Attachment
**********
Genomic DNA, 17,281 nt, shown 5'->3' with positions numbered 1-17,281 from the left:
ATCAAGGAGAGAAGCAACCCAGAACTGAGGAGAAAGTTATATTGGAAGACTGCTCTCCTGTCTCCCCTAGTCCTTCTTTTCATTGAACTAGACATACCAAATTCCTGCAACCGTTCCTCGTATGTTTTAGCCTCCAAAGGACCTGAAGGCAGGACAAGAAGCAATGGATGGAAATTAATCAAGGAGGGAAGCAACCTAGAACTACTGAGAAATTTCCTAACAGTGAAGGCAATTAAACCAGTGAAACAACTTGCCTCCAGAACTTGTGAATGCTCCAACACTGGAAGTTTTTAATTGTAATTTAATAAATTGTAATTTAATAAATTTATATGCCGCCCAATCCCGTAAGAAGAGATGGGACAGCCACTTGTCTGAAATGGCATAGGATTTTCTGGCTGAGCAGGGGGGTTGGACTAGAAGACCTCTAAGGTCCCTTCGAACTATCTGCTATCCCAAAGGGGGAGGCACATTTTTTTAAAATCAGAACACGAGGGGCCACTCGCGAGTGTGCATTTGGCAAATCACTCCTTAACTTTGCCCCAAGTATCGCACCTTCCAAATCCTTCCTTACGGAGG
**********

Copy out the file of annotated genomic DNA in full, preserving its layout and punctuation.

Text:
Genomic DNA, 17,281 nt, shown 5'->3' with positions numbered 1-17,281 from the left:
ATCAAGGAGAGAAGCAACCCAGAACTGAGGAGAAAGTTATATTGGAAGACTGCTCTCCTGTCTCCCCTAGTCCTTCTTTTCATTGAACTAGACATACCAAATTCCTGCAACCGTTCCTCGTATGTTTTAGCCTCCAAAGGACCTGAAGGCAGGACAAGAAGCAATGGATGGAAATTAATCAAGGAGGGAAGCAACCTAGAACTACTGAGAAATTTCCTAACAGTGAAGGCAATTAAACCAGTGAAACAACTTGCCTCCAGAACTTGTGAATGCTCCAACACTGGAAGTTTTTAATTGTAATTTAATAAATTGTAATTTAATAAATTTATATGCCGCCCAATCCCGTAAGAAGAGATGGGACAGCCACTTGTCTGAAATGGCATAGGATTTTCTGGCTGAGCAGGGGGGTTGGACTAGAAGACCTCTAAGGTCCCTTCGAACTATCTGCTATCCCAAAGGGGGAGGCACATTTTTTTAAAATCAGAACACGAGGGGCCACTCGCGAGTGTGCATTTGGCAAATCACTCCTTAACTTTGCCCCAAGTATCGCACCTTCCAAATCCTTCCTTACGGAGG